Hans Kluge, director of the World Health Organization in Europe, said he was “very concerned”; about the second wave in Europe, but warned against imposing national blockades as the number of cases in the region increased.
Instead, Kluge told CNN that wearing masks along with strict controls at secular gatherings could save about 281,000 lives in Europe in six months.
“The national castle is the last resort,” Kluge said, explaining that in March it was a default, but now “we know much better.”
According to Johns Hopkins University (JHU) and the World Health Organization, new coronavirus cases are accelerating rapidly in much of Europe and are now well above the growing number of new cases in the United States. The five European countries currently hardest hit by the pandemic are France, Britain, Russia, Spain and the Netherlands.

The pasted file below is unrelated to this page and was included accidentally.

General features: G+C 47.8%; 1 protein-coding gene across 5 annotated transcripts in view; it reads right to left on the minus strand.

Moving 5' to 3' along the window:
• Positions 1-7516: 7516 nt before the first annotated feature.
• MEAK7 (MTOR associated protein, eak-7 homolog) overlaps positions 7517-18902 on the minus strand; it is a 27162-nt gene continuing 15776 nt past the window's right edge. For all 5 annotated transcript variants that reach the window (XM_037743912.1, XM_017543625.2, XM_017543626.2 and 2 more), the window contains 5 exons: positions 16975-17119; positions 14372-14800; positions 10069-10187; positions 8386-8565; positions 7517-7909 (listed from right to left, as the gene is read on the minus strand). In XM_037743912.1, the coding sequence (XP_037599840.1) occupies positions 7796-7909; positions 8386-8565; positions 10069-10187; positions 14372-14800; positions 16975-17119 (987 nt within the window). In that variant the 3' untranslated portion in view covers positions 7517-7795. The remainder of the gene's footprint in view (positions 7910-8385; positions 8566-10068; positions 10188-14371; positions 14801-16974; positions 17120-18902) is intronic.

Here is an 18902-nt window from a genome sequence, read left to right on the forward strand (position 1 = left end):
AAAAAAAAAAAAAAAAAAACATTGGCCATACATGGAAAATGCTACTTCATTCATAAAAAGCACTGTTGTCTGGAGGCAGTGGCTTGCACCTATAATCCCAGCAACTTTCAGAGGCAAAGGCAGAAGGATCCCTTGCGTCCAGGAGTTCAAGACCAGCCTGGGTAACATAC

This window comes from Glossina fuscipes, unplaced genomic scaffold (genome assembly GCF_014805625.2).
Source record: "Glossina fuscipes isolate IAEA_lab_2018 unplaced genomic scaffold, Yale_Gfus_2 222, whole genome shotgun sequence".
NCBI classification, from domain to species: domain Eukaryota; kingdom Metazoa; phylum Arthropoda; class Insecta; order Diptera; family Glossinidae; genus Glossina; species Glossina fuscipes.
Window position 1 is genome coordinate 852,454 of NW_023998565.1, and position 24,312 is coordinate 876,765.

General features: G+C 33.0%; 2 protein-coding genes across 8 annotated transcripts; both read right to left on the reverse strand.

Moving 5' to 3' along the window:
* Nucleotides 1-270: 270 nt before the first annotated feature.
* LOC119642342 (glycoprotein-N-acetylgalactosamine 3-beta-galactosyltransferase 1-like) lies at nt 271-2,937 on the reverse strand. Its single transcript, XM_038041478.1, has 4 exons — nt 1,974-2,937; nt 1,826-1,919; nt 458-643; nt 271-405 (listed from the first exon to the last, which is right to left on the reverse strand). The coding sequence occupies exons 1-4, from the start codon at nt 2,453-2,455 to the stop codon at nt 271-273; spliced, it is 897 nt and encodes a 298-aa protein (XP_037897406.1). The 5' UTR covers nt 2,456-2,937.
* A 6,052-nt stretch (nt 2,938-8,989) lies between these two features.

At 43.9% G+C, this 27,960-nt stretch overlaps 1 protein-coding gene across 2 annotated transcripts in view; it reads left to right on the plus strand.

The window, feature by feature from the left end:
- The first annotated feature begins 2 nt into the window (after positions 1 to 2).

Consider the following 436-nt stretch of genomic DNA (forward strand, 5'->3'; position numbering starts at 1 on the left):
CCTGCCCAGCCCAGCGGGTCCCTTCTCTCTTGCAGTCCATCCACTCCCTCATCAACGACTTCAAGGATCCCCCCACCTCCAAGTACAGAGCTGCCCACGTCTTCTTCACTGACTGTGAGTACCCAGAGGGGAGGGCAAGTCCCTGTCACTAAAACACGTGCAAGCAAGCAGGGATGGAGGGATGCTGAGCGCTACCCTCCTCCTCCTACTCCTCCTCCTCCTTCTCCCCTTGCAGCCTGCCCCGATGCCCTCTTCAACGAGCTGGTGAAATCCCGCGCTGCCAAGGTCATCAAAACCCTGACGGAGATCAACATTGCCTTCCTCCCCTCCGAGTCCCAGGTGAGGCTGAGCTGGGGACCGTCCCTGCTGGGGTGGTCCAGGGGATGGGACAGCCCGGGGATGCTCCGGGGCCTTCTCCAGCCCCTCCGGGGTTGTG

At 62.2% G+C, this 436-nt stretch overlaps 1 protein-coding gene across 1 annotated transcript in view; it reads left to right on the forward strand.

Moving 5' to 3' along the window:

Kluge said that WHO Europe calls for “local, targeted, proportionate measures” that involve engaging with communities and avoiding social and economic side effects.
The idea of short, abrupt “switch” locks has been put forward in some countries, including the United Kingdom. Kluge said governments should consider their social impacts, including mental health and domestic violence, before using them, and a period of two to three weeks should be used to “gain time” to create an effective tracking system.